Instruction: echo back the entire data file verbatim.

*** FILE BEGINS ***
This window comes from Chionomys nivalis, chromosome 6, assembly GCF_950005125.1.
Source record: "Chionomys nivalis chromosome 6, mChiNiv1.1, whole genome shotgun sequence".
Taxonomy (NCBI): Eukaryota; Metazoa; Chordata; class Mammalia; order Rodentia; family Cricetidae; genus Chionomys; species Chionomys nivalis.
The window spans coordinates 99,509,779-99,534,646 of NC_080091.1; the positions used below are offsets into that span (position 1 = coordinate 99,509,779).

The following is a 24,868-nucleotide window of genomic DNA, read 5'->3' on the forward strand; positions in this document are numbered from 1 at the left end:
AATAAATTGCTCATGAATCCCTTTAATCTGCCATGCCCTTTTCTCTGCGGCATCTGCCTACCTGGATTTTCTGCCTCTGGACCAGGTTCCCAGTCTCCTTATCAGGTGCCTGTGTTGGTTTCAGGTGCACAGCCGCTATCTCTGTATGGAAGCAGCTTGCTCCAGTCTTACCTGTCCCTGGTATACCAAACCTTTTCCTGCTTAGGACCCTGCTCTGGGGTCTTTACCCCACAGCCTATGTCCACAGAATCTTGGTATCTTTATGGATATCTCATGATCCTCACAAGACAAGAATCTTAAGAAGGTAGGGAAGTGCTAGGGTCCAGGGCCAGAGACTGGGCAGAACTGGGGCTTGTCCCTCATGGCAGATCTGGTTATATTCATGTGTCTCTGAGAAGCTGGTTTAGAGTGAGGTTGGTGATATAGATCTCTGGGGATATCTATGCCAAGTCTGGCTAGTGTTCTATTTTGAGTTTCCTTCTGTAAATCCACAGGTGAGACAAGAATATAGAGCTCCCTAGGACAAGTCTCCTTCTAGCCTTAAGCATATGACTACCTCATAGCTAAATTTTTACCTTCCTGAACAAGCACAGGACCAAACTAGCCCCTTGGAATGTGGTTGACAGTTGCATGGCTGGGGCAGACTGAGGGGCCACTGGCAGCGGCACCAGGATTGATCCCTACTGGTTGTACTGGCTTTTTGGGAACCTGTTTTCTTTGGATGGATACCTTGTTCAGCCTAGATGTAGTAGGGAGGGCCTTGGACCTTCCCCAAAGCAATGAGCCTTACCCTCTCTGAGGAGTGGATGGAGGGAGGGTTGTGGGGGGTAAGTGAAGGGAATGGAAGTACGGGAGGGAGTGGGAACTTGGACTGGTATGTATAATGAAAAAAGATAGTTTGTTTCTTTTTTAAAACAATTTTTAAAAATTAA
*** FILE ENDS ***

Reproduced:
This window comes from Chionomys nivalis, chromosome 6, assembly GCF_950005125.1.
Source record: "Chionomys nivalis chromosome 6, mChiNiv1.1, whole genome shotgun sequence".
Taxonomy (NCBI): Eukaryota; Metazoa; Chordata; class Mammalia; order Rodentia; family Cricetidae; genus Chionomys; species Chionomys nivalis.
The window spans coordinates 99,509,779-99,534,646 of NC_080091.1; the positions used below are offsets into that span (position 1 = coordinate 99,509,779).

The following is a 24,868-nucleotide window of genomic DNA, read 5'->3' on the forward strand; positions in this document are numbered from 1 at the left end:
AATAAATTGCTCATGAATCCCTTTAATCTGCCATGCCCTTTTCTCTGCGGCATCTGCCTACCTGGATTTTCTGCCTCTGGACCAGGTTCCCAGTCTCCTTATCAGGTGCCTGTGTTGGTTTCAGGTGCACAGCCGCTATCTCTGTATGGAAGCAGCTTGCTCCAGTCTTACCTGTCCCTGGTATACCAAACCTTTTCCTGCTTAGGACCCTGCTCTGGGGTCTTTACCCCACAGCCTATGTCCACAGAATCTTGGTATCTTTATGGATATCTCATGATCCTCACAAGACAAGAATCTTAAGAAGGTAGGGAAGTGCTAGGGTCCAGGGCCAGAGACTGGGCAGAACTGGGGCTTGTCCCTCATGGCAGATCTGGTTATATTCATGTGTCTCTGAGAAGCTGGTTTAGAGTGAGGTTGGTGATATAGATCTCTGGGGATATCTATGCCAAGTCTGGCTAGTGTTCTATTTTGAGTTTCCTTCTGTAAATCCACAGGTGAGACAAGAATATAGAGCTCCCTAGGACAAGTCTCCTTCTAGCCTTAAGCATATGACTACCTCATAGCTAAATTTTTACCTTCCTGAACAAGCACAGGACCAAACTAGCCCCTTGGAATGTGGTTGACAGTTGCATGGCTGGGGCAGACTGAGGGGCCACTGGCAGCGGCACCAGGATTGATCCCTACTGGTTGTACTGGCTTTTTGGGAACCTGTTTTCTTTGGATGGATACCTTGTTCAGCCTAGATGTAGTAGGGAGGGCCTTGGACCTTCCCCAAAGCAATGAGCCTTACCCTCTCTGAGGAGTGGATGGAGGGAGGGTTGTGGGGGGTAAGTGAAGGGAATGGAAGTACGGGAGGGAGTGGGAACTTGGACTGGTATGTATAATGAAAAAAGATAGTTTGTTTCTTTTTTAAAACAATTTTTAAAAATTAA